To date, the Hendrich II Fall Risk Model has not been tested in acute-care pediatrics. Falls are rare in hospitalized pediatric patients. Often, developmental falls (accidental) occur in the first few years of life; falls related to the environment are most common. Hospitalized children often climb from beds or cribs seeking to be next to their parents; this can result in falls. Or parents may fall asleep at their child's bedside with the rails down and then the child falls from the bed. The latter type of fall seen in hospitalized, very ill children seems to be related to physiologic risk factors, similar to adults. In these few cases, weaknesses and impaired gait and mobility were present. Further testing and research is needed to prospectively test the specificity and sensitivity of the Hendrich II Fall Risk Model in this highly specialized population.
Yes, 80% or more of hospitalized falls occur in the patient room, while the patient was attempting to go to the bathroom or felt elimination needs. These patients have underlying fall risk factors that make them high risk for falling. If they call for assistance without success, and attempt to ambulate alone, many will fall. This is often not related to the number of staff, but to what the staff are doing at the time the patient has a need that goes unmet. For example, if the call light goes unanswered, the patient’s risk of falling increases. If the call light is answered and the patient has assistance, or if a bed alarm notifies the staff that the patient is about to take a risk, the patient's risk will be averted. Proactively toileting patients who cannot express their needs or assisting those who require ambulation help (due to poor gait and mobility) meet elimination needs reduces their overall risk of falling. Adding toileting to “core” interventions can reduce falls by half in most facilities.
All nurses care about the prevention of falls, no matter how busy they are. Professional practice models that retain staff have characteristics of shared decision making, research-based practice, innovation, and measurement of patient outcomes. Fall prevention can be incorporated into a professional practice model, and the assessment adds less than 1 to 2 minutes of nursing time. What is more important than preventing a fall, a fracture, a head injury, or loss of life? The greater challenge is to identify what is wasting nursing time in indirect care or “hunting and gathering” (Hendrich, 2004; Keeping Patients Safe: Transforming the Work Environment of Nurses. Institute of Medicine). Nurses must be returned to direct care and have time for clinical interventions that make a difference in patient outcomes. Fall prevention programs work best when they are incorporated into existing clinical practice committees with direct caregivers who own the process, and who have open access to fall data for their unit and organization. This practice contributes to an environment and culture of patient safety.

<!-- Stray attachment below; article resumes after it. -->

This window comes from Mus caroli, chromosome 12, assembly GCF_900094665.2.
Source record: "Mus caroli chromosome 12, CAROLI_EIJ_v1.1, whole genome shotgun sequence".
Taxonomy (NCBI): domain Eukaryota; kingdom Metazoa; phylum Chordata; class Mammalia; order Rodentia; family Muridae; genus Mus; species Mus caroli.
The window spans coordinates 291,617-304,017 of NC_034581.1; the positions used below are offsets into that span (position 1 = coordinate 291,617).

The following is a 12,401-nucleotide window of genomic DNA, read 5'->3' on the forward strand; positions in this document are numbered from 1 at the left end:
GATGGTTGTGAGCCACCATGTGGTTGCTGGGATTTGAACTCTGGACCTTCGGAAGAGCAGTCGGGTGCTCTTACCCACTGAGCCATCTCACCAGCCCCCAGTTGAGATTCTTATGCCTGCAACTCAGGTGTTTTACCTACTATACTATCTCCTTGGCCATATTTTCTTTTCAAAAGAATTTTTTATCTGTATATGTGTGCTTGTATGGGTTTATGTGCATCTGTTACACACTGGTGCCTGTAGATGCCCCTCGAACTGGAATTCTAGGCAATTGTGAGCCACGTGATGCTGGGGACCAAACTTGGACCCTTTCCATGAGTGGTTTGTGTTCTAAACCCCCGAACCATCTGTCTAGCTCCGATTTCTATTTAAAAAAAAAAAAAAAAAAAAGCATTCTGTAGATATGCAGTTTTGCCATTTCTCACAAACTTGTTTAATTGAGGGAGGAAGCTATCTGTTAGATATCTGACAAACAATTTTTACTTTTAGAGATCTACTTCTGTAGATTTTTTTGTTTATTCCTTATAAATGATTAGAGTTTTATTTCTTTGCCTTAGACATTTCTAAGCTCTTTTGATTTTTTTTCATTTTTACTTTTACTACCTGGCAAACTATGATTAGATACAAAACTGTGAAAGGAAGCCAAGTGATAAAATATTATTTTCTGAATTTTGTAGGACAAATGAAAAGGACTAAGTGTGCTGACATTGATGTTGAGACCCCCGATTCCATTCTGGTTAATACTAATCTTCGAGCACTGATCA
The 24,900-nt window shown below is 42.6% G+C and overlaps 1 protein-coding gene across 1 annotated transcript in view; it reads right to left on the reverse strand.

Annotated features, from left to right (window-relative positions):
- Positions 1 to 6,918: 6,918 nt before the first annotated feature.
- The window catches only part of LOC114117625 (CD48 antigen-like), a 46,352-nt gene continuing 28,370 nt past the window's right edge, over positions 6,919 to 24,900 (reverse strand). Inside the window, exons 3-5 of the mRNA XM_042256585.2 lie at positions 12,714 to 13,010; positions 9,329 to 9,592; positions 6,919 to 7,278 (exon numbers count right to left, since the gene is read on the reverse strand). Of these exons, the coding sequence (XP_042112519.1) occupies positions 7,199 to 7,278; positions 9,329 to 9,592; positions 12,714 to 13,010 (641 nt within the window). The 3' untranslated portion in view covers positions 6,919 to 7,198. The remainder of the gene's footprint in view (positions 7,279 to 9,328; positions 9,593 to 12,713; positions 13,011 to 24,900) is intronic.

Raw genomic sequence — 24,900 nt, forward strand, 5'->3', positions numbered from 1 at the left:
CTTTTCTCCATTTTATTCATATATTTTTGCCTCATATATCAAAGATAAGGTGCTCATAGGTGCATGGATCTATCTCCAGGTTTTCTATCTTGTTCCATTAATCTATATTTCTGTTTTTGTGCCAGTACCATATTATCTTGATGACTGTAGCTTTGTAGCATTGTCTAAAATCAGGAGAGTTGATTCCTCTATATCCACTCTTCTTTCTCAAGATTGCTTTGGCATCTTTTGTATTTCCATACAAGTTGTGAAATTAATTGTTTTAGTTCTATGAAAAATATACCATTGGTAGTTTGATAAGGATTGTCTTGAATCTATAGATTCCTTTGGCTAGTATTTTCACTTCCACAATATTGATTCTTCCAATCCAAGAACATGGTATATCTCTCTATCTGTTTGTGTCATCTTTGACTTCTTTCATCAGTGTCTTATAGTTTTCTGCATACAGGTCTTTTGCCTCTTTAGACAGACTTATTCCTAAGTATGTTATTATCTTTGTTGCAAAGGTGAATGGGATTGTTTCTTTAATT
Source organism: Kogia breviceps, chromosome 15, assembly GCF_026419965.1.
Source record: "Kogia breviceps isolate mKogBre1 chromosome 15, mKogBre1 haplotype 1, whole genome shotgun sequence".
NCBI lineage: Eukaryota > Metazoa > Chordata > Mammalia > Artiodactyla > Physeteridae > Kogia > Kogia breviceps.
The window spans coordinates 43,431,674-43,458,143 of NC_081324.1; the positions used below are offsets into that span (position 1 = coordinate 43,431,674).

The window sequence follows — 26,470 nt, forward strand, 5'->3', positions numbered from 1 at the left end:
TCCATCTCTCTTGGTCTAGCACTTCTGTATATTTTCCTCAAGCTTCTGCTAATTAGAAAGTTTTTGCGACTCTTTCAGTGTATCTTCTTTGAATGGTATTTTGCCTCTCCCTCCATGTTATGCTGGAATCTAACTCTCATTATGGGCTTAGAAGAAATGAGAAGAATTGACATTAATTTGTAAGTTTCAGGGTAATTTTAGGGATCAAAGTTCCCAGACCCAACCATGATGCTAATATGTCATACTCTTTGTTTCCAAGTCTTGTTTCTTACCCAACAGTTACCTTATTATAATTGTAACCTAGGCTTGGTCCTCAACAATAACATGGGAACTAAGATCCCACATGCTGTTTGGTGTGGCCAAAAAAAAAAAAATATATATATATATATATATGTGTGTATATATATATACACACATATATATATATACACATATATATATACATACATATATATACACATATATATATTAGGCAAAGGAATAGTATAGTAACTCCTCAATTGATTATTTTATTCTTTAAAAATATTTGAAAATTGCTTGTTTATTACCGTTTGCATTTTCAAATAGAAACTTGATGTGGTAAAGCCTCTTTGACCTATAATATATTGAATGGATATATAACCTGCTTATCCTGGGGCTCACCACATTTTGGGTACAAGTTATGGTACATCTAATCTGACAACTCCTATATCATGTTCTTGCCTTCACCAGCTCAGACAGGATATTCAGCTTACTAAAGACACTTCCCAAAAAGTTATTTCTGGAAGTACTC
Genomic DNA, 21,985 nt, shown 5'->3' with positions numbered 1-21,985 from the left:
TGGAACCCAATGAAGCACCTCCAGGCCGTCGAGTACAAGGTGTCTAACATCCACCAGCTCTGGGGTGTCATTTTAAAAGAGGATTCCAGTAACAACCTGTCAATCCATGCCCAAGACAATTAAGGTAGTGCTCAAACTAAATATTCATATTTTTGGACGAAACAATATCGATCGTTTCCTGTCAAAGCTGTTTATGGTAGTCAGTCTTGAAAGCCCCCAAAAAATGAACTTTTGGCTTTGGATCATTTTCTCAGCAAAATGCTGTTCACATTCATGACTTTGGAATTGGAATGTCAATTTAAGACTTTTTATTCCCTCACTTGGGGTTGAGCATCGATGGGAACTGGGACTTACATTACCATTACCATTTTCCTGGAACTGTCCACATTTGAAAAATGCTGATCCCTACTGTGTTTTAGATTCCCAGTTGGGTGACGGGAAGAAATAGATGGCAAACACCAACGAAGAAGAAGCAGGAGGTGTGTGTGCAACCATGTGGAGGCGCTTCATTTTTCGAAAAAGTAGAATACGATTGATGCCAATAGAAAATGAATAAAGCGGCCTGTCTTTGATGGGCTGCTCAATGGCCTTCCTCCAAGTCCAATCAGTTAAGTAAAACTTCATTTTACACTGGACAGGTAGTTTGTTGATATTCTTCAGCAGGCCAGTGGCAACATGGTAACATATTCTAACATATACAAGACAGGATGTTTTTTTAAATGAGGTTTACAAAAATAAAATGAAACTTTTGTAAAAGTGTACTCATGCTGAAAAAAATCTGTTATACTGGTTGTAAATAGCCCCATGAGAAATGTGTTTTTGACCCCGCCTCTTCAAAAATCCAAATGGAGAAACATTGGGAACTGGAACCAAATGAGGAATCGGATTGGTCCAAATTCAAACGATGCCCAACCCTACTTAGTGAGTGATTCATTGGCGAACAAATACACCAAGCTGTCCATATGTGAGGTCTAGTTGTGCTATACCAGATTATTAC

The answer to this question depends upon many of the factors described above. However, remember that the comprehensive Hendrich et al., (2003) study tested the Hendrich II Fall Risk Model against all fall patients and 75% or more would have been correctly identified with just the Hendrich II Fall Risk Model 8 risk factors. Potentially, therefore, at least 75% of all falls could be prevented in the hospital or healthcare facility environment.
Women expecting multiple births often spend weeks or months on continual bedrest. Large abdominal girths and excessive weight related to the pregnancy can make them high-risk for falls. The recently delivered mother often feels faint or weak the first few times she gets up. Frequently, this doesn't occur until she gets into the bathroom. Cesarean mothers may have residual effects of epidural anesthesia that causes numbness in the legs or incomplete motor control. In rare instances, falls occur while the mother is holding or walking with an infant, causing injuries to one or both. Toxemia can further increase the mother's risk of falling due to seizures and drug therapies such as magnesium sulfate.
Few, if any, studies of falls have been completed in pediatrics. We have included interventions within the education component of the Upright® Fall Prevention Program computer-based educational program to address pediatric fall risk in children admitted to the hospital. If an adolescent’s developmental level is within normal limits, the Hendrich II Fall Risk Model can be used to assess fall risk. The same adult risk factors account for most falls in this young adult population as well, e.g., impaired gait and mobility, altered elimination, confusion and or dizziness. The side effects of drug therapies are included in the intrinsic risk factors with the exception of the benzodiazepine and antiepileptic medications. Your fall data collection team should closely monitor the adolescent population to determine if there are any unusual findings, such as risk factors that are not in the Hendrich II Fall Risk Model. Unique Circumstances in the Pediatric Population There are two kinds of falls seen in the pediatric population: a) developmental, and b) pathophysiological, or intrinsic, falls. Falls occur rarely among this population, but when they do occur, they can result in similar if not the same injuries as those that occur with adults.